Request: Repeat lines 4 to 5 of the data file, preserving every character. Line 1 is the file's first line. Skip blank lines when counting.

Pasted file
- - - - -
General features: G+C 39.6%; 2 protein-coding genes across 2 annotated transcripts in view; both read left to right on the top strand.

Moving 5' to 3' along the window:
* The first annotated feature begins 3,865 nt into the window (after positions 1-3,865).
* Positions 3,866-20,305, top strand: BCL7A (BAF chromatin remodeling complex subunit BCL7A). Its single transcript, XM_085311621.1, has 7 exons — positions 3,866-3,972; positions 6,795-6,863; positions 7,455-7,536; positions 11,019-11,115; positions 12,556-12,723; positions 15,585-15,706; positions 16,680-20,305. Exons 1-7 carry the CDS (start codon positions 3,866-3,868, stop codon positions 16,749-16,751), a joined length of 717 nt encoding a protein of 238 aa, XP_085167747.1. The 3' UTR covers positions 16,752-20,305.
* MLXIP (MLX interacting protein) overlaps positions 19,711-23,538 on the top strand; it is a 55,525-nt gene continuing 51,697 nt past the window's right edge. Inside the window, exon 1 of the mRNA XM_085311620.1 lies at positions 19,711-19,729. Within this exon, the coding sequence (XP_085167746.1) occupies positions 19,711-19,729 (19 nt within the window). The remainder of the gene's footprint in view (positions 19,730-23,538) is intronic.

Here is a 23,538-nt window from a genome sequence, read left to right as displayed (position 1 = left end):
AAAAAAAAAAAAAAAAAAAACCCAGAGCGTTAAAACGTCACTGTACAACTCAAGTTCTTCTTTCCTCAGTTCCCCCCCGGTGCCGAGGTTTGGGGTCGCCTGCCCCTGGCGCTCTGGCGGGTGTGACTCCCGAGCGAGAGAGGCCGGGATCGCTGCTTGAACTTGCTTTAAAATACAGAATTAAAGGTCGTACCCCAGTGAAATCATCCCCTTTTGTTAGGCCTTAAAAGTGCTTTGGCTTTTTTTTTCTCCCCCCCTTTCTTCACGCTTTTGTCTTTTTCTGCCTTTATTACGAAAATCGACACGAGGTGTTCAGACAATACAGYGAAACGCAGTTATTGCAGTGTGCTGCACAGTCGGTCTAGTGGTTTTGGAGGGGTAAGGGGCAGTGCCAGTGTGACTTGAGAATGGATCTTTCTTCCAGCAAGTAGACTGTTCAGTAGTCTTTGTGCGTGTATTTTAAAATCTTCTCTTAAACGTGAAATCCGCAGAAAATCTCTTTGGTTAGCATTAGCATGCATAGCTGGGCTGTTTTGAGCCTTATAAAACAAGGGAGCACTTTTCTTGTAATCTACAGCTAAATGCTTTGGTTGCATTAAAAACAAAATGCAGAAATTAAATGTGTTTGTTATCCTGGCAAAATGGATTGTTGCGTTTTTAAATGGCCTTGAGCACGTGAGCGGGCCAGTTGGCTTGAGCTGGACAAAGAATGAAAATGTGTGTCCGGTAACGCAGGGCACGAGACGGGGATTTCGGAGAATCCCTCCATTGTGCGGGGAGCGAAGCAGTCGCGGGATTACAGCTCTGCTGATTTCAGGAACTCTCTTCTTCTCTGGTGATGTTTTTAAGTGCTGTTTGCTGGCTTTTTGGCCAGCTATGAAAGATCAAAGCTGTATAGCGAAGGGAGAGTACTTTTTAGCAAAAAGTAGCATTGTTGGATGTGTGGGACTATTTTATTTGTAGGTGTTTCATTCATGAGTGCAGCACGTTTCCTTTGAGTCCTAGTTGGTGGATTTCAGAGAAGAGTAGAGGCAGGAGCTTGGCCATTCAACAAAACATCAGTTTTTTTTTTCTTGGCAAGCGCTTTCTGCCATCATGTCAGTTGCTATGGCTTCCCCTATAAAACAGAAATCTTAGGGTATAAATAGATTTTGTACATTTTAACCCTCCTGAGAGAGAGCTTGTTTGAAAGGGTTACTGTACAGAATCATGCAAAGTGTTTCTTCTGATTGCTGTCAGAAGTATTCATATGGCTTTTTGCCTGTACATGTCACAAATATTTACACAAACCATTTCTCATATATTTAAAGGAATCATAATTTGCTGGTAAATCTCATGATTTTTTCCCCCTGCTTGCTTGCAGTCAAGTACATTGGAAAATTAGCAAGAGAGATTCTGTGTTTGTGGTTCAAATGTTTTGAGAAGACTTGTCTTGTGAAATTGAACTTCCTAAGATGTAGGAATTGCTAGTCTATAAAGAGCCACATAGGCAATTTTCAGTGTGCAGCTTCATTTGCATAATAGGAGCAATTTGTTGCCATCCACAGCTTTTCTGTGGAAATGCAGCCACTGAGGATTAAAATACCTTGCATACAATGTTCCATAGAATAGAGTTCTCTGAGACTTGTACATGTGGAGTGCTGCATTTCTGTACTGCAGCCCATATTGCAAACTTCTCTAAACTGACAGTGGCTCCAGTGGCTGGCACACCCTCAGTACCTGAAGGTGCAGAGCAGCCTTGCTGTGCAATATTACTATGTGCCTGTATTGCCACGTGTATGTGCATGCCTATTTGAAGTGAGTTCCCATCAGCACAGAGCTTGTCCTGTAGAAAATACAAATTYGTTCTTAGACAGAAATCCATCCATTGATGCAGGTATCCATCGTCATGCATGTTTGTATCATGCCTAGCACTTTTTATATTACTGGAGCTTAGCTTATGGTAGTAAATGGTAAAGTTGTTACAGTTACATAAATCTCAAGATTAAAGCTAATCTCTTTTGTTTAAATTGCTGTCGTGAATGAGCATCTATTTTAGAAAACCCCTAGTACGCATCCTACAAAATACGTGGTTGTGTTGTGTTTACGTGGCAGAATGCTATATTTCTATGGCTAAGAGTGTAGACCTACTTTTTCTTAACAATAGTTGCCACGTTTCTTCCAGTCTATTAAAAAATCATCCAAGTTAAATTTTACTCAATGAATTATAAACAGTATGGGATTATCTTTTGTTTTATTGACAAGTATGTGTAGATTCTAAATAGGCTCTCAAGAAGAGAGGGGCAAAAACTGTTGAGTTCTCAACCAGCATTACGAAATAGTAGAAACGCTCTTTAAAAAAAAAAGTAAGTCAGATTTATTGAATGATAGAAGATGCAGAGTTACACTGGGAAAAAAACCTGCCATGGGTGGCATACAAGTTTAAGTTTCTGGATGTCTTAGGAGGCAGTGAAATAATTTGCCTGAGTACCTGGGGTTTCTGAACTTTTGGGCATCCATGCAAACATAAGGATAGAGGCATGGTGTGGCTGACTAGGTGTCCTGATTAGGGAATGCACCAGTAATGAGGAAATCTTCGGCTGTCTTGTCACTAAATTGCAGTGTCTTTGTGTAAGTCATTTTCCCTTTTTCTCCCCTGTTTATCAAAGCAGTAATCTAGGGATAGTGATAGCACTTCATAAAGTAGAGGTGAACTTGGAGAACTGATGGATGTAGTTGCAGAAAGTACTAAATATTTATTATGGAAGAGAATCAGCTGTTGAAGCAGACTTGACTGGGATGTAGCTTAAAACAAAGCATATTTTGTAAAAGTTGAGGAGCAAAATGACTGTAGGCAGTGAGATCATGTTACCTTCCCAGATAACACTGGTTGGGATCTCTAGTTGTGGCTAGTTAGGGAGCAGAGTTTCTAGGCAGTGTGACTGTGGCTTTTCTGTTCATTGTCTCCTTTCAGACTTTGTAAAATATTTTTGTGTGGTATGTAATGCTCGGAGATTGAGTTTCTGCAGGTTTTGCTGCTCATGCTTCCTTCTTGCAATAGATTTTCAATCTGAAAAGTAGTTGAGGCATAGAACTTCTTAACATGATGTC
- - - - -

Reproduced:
* Positions 3,866-20,305, top strand: BCL7A (BAF chromatin remodeling complex subunit BCL7A). Its single transcript, XM_085311621.1, has 7 exons — positions 3,866-3,972; positions 6,795-6,863; positions 7,455-7,536; positions 11,019-11,115; positions 12,556-12,723; positions 15,585-15,706; positions 16,680-20,305. Exons 1-7 carry the CDS (start codon positions 3,866-3,868, stop codon positions 16,749-16,751), a joined length of 717 nt encoding a protein of 238 aa, XP_085167747.1. The 3' UTR covers positions 16,752-20,305.
* MLXIP (MLX interacting protein) overlaps positions 19,711-23,538 on the top strand; it is a 55,525-nt gene continuing 51,697 nt past the window's right edge. Inside the window, exon 1 of the mRNA XM_085311620.1 lies at positions 19,711-19,729. Within this exon, the coding sequence (XP_085167746.1) occupies positions 19,711-19,729 (19 nt within the window). The remainder of the gene's footprint in view (positions 19,730-23,538) is intronic.